The principle of reciprocity is central to trade cooperation. Economic theory characterizes reciprocal policy changes that guide nations from noncooperative policies to the Pareto efficiency frontier. This paper extends the theory of reciprocity to a wide range of settings relevant for 21st century trade negotiations. Global value chains and rigid institutional constraints can lead to nations lacking the policy space necessary to influence relevant local prices abroad. Trade agreements then have a role in addressing these local price externalities in addition to the usual terms-of-trade externality. Yet we show that the standard concept of reciprocity---policy changes that equally increase net export value at world prices---can nonetheless guide nations toward the efficiency frontier. The crucial condition for reciprocity's application is that the policy changes which undo the terms-of-trade inefficiencies also undo the other inefficiencies. We find a set of policies such that no nation can gain from any reciprocal unwinding of trade commitments, and we show that these policies are globally efficient. Such stable policies are then a suitable prediction for trade negotiation outcomes when local price externalities matter. We derive the new predicted outcome and explore its relevance for existing theory and empirics of trade cooperation, including settings with imperfect competition, political economy, and global value chains.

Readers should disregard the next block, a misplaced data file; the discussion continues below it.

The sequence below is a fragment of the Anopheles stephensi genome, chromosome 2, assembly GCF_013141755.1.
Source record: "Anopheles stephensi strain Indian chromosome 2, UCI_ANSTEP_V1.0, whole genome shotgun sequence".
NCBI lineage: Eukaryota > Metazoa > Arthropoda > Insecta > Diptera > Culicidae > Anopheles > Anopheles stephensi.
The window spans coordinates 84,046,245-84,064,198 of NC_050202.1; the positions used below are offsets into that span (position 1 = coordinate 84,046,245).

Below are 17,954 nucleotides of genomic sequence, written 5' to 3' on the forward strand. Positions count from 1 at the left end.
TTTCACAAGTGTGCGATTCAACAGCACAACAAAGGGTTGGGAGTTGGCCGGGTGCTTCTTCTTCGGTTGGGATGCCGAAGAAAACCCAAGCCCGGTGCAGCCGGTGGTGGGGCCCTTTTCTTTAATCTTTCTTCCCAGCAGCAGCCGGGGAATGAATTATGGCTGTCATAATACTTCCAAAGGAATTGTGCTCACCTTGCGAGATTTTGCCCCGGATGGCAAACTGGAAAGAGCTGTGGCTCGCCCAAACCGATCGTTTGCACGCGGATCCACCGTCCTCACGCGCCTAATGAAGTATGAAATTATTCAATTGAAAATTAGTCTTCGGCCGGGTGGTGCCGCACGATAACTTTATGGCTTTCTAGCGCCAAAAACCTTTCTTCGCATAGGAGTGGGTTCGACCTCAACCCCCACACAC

|Publication status||Published - 2016|